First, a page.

A fragment belonging to the plane of famed American aviator Amelia Earhart which vanished over the Pacific Ocean in 1937 has been identified with a high degree of certainty.
The fragment is from an aluminium patch that was unique to Earhart's twin-engine Lockheed Electra.
At the start of her second world flight attempt, the custom-made window was removed and replaced with an aluminium patch that had been modified.
"Its dimensions, proportions, and pattern of rivets were dictated by the hole to be covered and the structure of the aircraft," a statement on The Earhart Project said. "The patch was as unique to her particular aircraft as a fingerprint is to an individual."
The fragment was first discovered in 1991 in Nikumaroro, a coral atoll that forms part of the Phoenix Islands, Kiribati, in the western Pacific Ocean. "Research has now shown that a section of aircraft aluminium Tighar [The International Group for Historic Aircraft Recovery] found on Nikumaroro in 1991 matches that fingerprint in many respects," the statement continued.
Explaining why the aluminium panel was added to the plane, researchers said: "Some time in early 1937, as part of the preparations for Earhart's world flight in March, somebody in Earhart's organisation decided there should be a large, non-standard window on each side of the cabin.
"Although no rationale has been found in the available literature, the purpose of these special windows has long been presumed to be for the navigator to take celestial observations."
A photo taken by the Miami Herald of the plane in Miami shows Earhart departing for Puerto Rico with a patch where the window used to be.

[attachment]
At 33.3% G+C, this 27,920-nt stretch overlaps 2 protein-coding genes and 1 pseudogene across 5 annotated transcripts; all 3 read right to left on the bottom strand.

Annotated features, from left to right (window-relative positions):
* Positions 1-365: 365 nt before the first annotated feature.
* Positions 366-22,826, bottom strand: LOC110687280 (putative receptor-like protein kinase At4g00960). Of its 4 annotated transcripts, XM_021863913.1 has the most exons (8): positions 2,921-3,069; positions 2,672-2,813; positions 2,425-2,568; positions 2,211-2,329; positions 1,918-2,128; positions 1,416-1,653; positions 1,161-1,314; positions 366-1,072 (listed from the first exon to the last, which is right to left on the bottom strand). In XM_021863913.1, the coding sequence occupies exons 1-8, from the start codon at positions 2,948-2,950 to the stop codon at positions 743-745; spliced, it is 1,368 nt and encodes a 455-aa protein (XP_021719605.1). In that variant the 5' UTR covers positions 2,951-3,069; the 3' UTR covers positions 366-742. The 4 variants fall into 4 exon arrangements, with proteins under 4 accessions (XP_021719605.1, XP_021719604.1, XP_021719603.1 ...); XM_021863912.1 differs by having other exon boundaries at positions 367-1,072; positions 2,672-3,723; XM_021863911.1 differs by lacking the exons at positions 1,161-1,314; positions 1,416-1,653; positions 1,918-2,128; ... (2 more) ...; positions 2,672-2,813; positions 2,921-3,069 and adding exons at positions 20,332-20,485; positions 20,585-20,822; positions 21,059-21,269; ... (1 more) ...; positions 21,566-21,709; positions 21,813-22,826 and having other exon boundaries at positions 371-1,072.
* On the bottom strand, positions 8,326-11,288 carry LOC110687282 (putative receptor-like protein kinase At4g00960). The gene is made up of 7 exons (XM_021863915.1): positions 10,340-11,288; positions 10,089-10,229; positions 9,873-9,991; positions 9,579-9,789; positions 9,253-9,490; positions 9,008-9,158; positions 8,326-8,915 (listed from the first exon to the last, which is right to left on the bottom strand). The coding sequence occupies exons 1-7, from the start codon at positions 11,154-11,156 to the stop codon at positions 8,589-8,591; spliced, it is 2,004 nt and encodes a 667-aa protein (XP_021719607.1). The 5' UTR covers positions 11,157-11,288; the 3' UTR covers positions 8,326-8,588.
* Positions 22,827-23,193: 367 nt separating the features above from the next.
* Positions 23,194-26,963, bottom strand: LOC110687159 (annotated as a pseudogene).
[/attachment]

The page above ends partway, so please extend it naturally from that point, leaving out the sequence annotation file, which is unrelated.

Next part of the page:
Speaking to Discovery News, Tighar executive director Ric Gillespie said: "This is the first time an artefact found on Nikumaroro has been shown to have a direct link to Amelia Earhart."
It is generally believed Earhart did not crash in the Pacific Ocean, but instead ran out of fuel somewhere near Howland Island. In her last transmissions, she indicated gas was running low and that they had been unable to reach the ship by radio. Her last contact indicated they were unsure of their location.
The fragment finding would indicate that the pilot and her navigator, Fred Noonan, crashed on Nikumaroro and either died on impact or become castaways eventually dying on the atoll.
"The artefact is not, as previously suspected, a random fragment from an aircraft shredded by the surf, and its removal from the aircraft appears to have been due, at least in part, to human action," Tighar said. "That could only happen if the patch was broken out when the aircraft was on the reef surface – but when and by whom? Somehow the patch/artifact ended up on the island, so it must have either washed or been carried ashore."
Earhart was declared dead in absentia on 5 January 1939. Tighar plans to return to Nikumaroro to search for more evidence in June next year.
"If Artifact 2-2-V-1 is from the Earhart aircraft, as it appears to be, it seems to have had a different history from the rest of the aircraft. Did the underwater search for scattered wreckage fail because the wreckage is not scattered? Is the wreck of Earhart's aircraft far more intact than Tighar had assumed? Is the anomaly the aircraft? The only way to know is to go look."